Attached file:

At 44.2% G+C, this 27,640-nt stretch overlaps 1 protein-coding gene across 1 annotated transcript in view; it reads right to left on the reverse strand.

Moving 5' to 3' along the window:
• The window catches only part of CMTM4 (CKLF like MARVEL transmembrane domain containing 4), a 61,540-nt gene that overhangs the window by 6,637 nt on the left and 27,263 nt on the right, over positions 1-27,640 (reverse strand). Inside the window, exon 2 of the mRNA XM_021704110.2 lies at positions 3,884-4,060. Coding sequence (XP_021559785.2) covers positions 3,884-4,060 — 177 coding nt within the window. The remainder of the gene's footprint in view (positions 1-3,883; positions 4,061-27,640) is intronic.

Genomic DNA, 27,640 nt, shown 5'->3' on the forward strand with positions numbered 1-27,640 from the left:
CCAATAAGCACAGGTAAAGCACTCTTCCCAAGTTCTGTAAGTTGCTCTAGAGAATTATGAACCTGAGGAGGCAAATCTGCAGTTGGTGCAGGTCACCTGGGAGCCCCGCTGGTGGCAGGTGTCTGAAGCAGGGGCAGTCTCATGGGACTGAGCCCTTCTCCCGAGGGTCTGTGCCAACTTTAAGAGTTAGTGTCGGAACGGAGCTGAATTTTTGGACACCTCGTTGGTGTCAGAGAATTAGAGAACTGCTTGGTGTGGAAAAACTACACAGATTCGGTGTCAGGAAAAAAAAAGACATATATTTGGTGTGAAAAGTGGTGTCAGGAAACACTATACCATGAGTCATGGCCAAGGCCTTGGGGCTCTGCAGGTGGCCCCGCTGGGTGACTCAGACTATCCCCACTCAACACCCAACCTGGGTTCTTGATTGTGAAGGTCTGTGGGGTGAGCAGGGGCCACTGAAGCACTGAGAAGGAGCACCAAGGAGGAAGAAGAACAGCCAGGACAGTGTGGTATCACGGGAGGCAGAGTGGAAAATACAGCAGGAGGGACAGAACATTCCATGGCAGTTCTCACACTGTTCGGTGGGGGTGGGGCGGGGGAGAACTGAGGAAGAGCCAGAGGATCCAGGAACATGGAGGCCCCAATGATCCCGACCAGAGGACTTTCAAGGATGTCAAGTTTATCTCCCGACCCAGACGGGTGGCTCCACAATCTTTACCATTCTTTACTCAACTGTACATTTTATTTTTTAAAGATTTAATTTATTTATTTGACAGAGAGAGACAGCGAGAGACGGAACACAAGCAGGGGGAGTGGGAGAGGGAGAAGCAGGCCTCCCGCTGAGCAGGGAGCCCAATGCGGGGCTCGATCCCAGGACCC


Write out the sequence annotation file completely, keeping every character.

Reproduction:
At 44.2% G+C, this 27,640-nt stretch overlaps 1 protein-coding gene across 1 annotated transcript in view; it reads right to left on the reverse strand.

Moving 5' to 3' along the window:
• The window catches only part of CMTM4 (CKLF like MARVEL transmembrane domain containing 4), a 61,540-nt gene that overhangs the window by 6,637 nt on the left and 27,263 nt on the right, over positions 1-27,640 (reverse strand). Inside the window, exon 2 of the mRNA XM_021704110.2 lies at positions 3,884-4,060. Coding sequence (XP_021559785.2) covers positions 3,884-4,060 — 177 coding nt within the window. The remainder of the gene's footprint in view (positions 1-3,883; positions 4,061-27,640) is intronic.

Genomic DNA, 27,640 nt, shown 5'->3' on the forward strand with positions numbered 1-27,640 from the left:
CCAATAAGCACAGGTAAAGCACTCTTCCCAAGTTCTGTAAGTTGCTCTAGAGAATTATGAACCTGAGGAGGCAAATCTGCAGTTGGTGCAGGTCACCTGGGAGCCCCGCTGGTGGCAGGTGTCTGAAGCAGGGGCAGTCTCATGGGACTGAGCCCTTCTCCCGAGGGTCTGTGCCAACTTTAAGAGTTAGTGTCGGAACGGAGCTGAATTTTTGGACACCTCGTTGGTGTCAGAGAATTAGAGAACTGCTTGGTGTGGAAAAACTACACAGATTCGGTGTCAGGAAAAAAAAAGACATATATTTGGTGTGAAAAGTGGTGTCAGGAAACACTATACCATGAGTCATGGCCAAGGCCTTGGGGCTCTGCAGGTGGCCCCGCTGGGTGACTCAGACTATCCCCACTCAACACCCAACCTGGGTTCTTGATTGTGAAGGTCTGTGGGGTGAGCAGGGGCCACTGAAGCACTGAGAAGGAGCACCAAGGAGGAAGAAGAACAGCCAGGACAGTGTGGTATCACGGGAGGCAGAGTGGAAAATACAGCAGGAGGGACAGAACATTCCATGGCAGTTCTCACACTGTTCGGTGGGGGTGGGGCGGGGGAGAACTGAGGAAGAGCCAGAGGATCCAGGAACATGGAGGCCCCAATGATCCCGACCAGAGGACTTTCAAGGATGTCAAGTTTATCTCCCGACCCAGACGGGTGGCTCCACAATCTTTACCATTCTTTACTCAACTGTACATTTTATTTTTTAAAGATTTAATTTATTTATTTGACAGAGAGAGACAGCGAGAGACGGAACACAAGCAGGGGGAGTGGGAGAGGGAGAAGCAGGCCTCCCGCTGAGCAGGGAGCCCAATGCGGGGCTCGATCCCAGGACCC